Focus on character development a key to employability

Kudos to the National University of Singapore for being among the world's top universities in turning out graduates who are among the most sought after by employers ("NUS grads among the world's most employable"; Nov 13).

Being able to secure a job as a fresh graduate is only part of the success.

Being able to settle down well in the company and be a useful employee who contributes to the continued success of the business is also critical.

Attaining excellent academic results is great.

What is also important is knowing how to apply this knowledge, being a good team player and having a "can-do" attitude, among other factors.

Our universities must continue to focus on the "softer" side of learning and development.

Much as an individual's character and core values are shaped by his upbringing, life experiences and so on, our schools can and must continue to play a key role in shaping their students' character development.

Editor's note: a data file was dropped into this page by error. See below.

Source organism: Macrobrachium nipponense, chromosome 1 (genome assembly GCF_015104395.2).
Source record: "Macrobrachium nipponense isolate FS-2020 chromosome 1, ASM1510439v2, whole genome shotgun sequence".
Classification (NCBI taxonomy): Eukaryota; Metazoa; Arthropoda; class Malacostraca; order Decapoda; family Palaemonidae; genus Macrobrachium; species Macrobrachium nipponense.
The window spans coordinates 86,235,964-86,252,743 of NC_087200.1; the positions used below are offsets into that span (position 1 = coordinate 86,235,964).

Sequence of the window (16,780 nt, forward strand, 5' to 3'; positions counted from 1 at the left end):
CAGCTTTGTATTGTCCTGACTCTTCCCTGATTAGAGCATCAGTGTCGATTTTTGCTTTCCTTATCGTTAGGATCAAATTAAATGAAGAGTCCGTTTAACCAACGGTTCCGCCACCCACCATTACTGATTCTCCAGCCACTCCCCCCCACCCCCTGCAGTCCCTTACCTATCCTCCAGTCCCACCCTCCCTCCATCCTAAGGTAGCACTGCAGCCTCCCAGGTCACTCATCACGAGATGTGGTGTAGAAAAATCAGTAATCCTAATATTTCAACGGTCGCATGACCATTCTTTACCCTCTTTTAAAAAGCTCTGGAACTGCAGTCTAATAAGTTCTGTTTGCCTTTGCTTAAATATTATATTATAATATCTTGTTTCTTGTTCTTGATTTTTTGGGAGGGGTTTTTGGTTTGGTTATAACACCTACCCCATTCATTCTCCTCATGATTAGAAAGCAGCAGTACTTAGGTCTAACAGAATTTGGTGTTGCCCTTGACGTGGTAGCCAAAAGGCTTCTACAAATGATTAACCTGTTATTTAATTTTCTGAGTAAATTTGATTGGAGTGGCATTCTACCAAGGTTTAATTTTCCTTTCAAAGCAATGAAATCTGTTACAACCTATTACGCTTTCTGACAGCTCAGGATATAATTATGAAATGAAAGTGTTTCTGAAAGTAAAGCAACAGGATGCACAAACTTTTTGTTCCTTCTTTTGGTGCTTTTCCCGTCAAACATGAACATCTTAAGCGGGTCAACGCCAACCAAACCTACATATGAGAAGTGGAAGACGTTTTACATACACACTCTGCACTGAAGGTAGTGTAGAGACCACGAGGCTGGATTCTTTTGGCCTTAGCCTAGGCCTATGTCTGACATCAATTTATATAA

Some important questions to ask ourselves as we continue to journey towards being a world-class nation in the education sphere are:

  • What might the business world look like in the next decade or so? What new jobs might be created? Which are the ones that are likely to become obsolete?
  • What kind of knowledge and skill sets - both hard and soft - are needed for one to excel at work, maybe even for survival?
  • How else can the key stakeholders, namely the Ministry of Education, teachers and parents continue to work together to provide the best possible holistic education journey for the young - to prepare them for the future workplace?

What might be useful and interesting is for the survey organisers to track the career paths of these graduates, over a period of, say, three to five years, and see how NUS graduates stack up against their peers from other universities.

Paul Heng

A version of this article appeared in the print edition of The Straits Times on November 26, 2015, with the headline 'Focus on character development a key to employability'. Print Edition | Subscribe